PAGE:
• RocksDB state stores persist the aggregation results on the local disk and also allow for clean recovery by backing up state to the Kafka broker
  • The Kafka Streams deployment model is incredibly simple. It's just a JVM app so it can be deployed like you would any JVM app and doesn't need a specialized streaming cluster like Storm, Flink, Spark, etc. We used our normal approach of deploying our app as a Docker container managed by a Kubernetes. 

Challenges We Faced

As happens when you start using any new technology and start to scale we met a few challenges along the way.

Kafka Transactions 

Kafka transactions were a new feature introduced in KIP-98 that Kafka Streams uses to ensure exactly-once processing. As your stream processing topology is running, it will commit each transaction. If transactions are not committed in a timely manner, the broker will “Fence” (ProducerFenceException) and a rebalance will be caused. We found this out the hard way when a few parts of our topology had bottlenecks and inefficiencies that caused us to go into an endless rebalance loop.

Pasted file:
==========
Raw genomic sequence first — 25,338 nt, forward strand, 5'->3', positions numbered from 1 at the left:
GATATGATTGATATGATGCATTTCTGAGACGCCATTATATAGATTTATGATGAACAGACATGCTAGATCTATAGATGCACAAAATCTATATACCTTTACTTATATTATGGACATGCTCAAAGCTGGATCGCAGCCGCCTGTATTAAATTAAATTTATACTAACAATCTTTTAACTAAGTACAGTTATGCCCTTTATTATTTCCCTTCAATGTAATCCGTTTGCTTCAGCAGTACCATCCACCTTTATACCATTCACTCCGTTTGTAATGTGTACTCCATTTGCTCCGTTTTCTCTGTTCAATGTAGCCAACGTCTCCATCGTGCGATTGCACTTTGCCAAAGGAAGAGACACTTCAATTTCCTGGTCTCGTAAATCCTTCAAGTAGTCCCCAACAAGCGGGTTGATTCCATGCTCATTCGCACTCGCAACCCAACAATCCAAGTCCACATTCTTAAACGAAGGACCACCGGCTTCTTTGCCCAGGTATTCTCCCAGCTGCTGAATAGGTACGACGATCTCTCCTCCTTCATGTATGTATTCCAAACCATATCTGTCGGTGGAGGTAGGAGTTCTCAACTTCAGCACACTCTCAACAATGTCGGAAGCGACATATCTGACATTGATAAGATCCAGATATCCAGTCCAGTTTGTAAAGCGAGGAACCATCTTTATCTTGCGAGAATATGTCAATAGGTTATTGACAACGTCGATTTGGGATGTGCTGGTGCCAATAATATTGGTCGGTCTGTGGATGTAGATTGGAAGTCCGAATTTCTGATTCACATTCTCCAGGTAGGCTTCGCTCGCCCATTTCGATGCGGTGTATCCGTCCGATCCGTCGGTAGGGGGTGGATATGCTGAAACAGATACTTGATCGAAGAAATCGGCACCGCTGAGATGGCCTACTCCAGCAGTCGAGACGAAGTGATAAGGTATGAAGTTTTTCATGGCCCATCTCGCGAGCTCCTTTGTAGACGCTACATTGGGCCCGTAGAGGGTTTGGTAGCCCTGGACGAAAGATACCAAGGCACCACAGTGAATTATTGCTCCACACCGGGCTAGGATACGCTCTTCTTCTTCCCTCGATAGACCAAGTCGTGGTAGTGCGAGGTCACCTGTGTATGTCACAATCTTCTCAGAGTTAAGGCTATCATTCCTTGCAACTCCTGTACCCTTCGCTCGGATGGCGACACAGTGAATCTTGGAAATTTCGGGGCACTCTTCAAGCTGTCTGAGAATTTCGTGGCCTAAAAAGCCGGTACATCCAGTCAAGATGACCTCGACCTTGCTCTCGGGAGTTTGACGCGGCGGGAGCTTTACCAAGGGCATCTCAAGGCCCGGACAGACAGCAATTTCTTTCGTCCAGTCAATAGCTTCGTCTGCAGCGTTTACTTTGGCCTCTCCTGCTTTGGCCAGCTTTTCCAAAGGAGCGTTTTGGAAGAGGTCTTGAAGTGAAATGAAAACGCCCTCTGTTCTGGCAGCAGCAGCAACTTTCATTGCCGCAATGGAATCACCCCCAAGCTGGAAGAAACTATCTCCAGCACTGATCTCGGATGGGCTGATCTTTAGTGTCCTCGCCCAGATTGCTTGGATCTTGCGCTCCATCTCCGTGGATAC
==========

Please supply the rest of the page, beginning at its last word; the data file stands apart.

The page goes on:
Whenever the rebalances started happening it became difficult to know which stream threads were assigned to which partitions and if a particular thread was the culprit. Here are a few simple scripts we used to help shed light on this:

bin/kafka-consumer-groups --bootstrap-server $MSK_BROKERS --describe --group stream.topic.prod.stream.v3 | ./parse_partition_assignments.py
Host: /10.2.69.5, stream.topic.prod.stream.v3-2d800eba-776f-4e8e-801b-6060c706d279
	Threads: